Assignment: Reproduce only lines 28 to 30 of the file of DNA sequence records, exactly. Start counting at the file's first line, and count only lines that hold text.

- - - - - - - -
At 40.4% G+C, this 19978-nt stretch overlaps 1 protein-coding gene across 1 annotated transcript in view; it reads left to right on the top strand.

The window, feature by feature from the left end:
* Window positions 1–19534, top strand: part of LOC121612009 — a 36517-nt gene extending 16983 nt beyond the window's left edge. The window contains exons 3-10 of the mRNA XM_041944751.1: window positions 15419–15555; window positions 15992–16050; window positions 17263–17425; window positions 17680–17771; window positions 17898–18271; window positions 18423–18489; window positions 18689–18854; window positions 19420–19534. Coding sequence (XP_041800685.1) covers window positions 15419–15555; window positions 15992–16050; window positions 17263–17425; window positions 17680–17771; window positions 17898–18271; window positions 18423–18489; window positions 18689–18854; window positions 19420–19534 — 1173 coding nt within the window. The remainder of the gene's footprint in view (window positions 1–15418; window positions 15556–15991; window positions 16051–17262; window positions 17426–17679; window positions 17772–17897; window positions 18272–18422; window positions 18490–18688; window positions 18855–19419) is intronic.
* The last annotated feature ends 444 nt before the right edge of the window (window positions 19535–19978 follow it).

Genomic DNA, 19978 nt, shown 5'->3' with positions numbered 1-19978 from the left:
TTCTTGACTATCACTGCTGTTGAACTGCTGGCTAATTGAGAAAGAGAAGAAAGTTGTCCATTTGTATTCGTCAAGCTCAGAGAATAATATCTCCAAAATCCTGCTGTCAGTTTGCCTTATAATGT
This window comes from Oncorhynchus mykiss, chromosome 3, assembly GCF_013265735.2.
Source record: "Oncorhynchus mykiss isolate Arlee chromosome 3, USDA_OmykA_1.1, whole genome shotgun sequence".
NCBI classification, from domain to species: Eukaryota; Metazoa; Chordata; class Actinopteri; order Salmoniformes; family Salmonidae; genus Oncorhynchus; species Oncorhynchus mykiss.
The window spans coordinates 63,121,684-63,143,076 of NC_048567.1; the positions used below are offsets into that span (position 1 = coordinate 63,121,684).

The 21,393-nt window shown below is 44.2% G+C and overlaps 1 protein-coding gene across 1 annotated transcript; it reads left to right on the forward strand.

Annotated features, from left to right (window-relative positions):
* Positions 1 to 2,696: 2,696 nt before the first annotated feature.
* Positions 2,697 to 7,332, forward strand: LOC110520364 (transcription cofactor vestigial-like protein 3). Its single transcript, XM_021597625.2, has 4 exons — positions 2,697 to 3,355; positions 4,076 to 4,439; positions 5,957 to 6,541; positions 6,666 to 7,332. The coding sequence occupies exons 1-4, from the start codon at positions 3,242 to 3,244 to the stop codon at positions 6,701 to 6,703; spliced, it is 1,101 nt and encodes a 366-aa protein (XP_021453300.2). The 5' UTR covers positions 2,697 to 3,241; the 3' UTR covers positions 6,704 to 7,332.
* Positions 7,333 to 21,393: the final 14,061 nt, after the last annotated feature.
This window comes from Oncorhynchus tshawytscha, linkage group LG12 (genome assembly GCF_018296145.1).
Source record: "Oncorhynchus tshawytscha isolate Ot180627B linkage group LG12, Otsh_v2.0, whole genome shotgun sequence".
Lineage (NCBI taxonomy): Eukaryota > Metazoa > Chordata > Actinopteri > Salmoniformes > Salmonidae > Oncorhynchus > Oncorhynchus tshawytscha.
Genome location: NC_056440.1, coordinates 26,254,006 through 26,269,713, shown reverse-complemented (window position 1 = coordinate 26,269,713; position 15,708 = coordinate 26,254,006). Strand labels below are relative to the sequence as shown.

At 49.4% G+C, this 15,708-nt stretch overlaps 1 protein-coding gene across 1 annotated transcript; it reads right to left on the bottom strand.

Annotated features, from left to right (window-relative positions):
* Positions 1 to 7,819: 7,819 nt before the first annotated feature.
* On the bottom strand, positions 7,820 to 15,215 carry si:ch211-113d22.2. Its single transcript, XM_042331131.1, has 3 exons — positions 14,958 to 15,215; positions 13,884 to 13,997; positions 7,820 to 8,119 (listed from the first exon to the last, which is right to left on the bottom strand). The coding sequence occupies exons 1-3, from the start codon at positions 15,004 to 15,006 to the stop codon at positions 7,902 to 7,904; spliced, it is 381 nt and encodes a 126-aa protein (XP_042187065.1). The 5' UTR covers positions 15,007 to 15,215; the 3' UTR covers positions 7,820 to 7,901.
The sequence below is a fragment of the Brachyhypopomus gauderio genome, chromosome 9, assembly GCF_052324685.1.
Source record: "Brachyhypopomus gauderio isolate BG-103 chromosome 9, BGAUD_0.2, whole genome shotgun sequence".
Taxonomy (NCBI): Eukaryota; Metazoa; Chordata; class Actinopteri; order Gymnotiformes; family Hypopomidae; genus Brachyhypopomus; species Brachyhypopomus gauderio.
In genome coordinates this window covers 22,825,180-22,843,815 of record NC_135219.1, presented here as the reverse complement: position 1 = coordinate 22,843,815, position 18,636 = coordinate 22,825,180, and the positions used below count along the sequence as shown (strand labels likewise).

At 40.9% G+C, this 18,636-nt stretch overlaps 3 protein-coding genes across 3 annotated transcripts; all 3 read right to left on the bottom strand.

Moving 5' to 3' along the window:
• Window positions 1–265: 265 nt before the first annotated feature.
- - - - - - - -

At 40.9% G+C, this 18,636-nt stretch overlaps 3 protein-coding genes across 3 annotated transcripts; all 3 read right to left on the bottom strand.

Moving 5' to 3' along the window:
• Window positions 1–265: 265 nt before the first annotated feature.